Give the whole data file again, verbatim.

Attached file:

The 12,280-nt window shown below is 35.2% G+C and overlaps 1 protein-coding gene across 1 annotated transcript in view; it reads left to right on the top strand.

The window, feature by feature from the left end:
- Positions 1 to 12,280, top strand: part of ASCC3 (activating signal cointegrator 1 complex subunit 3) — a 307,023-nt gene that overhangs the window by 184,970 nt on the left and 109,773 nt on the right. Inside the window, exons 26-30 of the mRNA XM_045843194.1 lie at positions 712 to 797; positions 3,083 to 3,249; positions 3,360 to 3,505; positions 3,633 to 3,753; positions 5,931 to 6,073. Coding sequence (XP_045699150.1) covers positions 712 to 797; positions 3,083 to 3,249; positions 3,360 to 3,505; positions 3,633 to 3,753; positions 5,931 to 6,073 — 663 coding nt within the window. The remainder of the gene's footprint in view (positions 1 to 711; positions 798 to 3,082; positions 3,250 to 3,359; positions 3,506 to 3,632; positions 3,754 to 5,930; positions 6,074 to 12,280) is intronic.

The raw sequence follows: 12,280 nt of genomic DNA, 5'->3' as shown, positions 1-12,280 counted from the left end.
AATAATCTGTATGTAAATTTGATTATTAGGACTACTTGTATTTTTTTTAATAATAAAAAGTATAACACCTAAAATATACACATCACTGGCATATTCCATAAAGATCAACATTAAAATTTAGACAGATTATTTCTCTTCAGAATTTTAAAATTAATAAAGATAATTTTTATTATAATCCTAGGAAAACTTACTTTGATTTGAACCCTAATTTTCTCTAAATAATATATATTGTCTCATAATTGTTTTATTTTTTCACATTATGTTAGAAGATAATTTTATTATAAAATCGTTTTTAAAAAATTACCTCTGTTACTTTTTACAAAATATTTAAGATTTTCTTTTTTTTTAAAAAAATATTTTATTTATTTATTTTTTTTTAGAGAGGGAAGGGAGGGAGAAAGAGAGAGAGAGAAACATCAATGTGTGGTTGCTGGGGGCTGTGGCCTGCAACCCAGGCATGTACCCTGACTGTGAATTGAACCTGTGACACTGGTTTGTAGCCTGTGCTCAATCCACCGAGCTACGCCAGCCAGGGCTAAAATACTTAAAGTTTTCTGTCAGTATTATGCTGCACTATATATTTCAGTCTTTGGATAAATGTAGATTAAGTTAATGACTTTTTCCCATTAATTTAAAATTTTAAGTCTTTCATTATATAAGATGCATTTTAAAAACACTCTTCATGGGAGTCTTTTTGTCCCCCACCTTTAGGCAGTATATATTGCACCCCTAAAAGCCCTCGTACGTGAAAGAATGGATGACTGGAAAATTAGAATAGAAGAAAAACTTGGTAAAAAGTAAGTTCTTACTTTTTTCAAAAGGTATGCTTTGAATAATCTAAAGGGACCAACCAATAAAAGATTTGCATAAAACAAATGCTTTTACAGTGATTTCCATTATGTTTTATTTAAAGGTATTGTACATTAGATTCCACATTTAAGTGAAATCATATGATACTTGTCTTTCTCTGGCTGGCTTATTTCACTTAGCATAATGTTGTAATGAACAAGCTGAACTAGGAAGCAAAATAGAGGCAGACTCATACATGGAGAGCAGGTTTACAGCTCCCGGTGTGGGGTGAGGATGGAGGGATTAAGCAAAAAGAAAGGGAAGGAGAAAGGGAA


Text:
The 12,280-nt window shown below is 35.2% G+C and overlaps 1 protein-coding gene across 1 annotated transcript in view; it reads left to right on the top strand.

The window, feature by feature from the left end:
- Positions 1 to 12,280, top strand: part of ASCC3 (activating signal cointegrator 1 complex subunit 3) — a 307,023-nt gene that overhangs the window by 184,970 nt on the left and 109,773 nt on the right. Inside the window, exons 26-30 of the mRNA XM_045843194.1 lie at positions 712 to 797; positions 3,083 to 3,249; positions 3,360 to 3,505; positions 3,633 to 3,753; positions 5,931 to 6,073. Coding sequence (XP_045699150.1) covers positions 712 to 797; positions 3,083 to 3,249; positions 3,360 to 3,505; positions 3,633 to 3,753; positions 5,931 to 6,073 — 663 coding nt within the window. The remainder of the gene's footprint in view (positions 1 to 711; positions 798 to 3,082; positions 3,250 to 3,359; positions 3,506 to 3,632; positions 3,754 to 5,930; positions 6,074 to 12,280) is intronic.

The raw sequence follows: 12,280 nt of genomic DNA, 5'->3' as shown, positions 1-12,280 counted from the left end.
AATAATCTGTATGTAAATTTGATTATTAGGACTACTTGTATTTTTTTTAATAATAAAAAGTATAACACCTAAAATATACACATCACTGGCATATTCCATAAAGATCAACATTAAAATTTAGACAGATTATTTCTCTTCAGAATTTTAAAATTAATAAAGATAATTTTTATTATAATCCTAGGAAAACTTACTTTGATTTGAACCCTAATTTTCTCTAAATAATATATATTGTCTCATAATTGTTTTATTTTTTCACATTATGTTAGAAGATAATTTTATTATAAAATCGTTTTTAAAAAATTACCTCTGTTACTTTTTACAAAATATTTAAGATTTTCTTTTTTTTTAAAAAAATATTTTATTTATTTATTTTTTTTTAGAGAGGGAAGGGAGGGAGAAAGAGAGAGAGAGAAACATCAATGTGTGGTTGCTGGGGGCTGTGGCCTGCAACCCAGGCATGTACCCTGACTGTGAATTGAACCTGTGACACTGGTTTGTAGCCTGTGCTCAATCCACCGAGCTACGCCAGCCAGGGCTAAAATACTTAAAGTTTTCTGTCAGTATTATGCTGCACTATATATTTCAGTCTTTGGATAAATGTAGATTAAGTTAATGACTTTTTCCCATTAATTTAAAATTTTAAGTCTTTCATTATATAAGATGCATTTTAAAAACACTCTTCATGGGAGTCTTTTTGTCCCCCACCTTTAGGCAGTATATATTGCACCCCTAAAAGCCCTCGTACGTGAAAGAATGGATGACTGGAAAATTAGAATAGAAGAAAAACTTGGTAAAAAGTAAGTTCTTACTTTTTTCAAAAGGTATGCTTTGAATAATCTAAAGGGACCAACCAATAAAAGATTTGCATAAAACAAATGCTTTTACAGTGATTTCCATTATGTTTTATTTAAAGGTATTGTACATTAGATTCCACATTTAAGTGAAATCATATGATACTTGTCTTTCTCTGGCTGGCTTATTTCACTTAGCATAATGTTGTAATGAACAAGCTGAACTAGGAAGCAAAATAGAGGCAGACTCATACATGGAGAGCAGGTTTACAGCTCCCGGTGTGGGGTGAGGATGGAGGGATTAAGCAAAAAGAAAGGGAAGGAGAAAGGGAA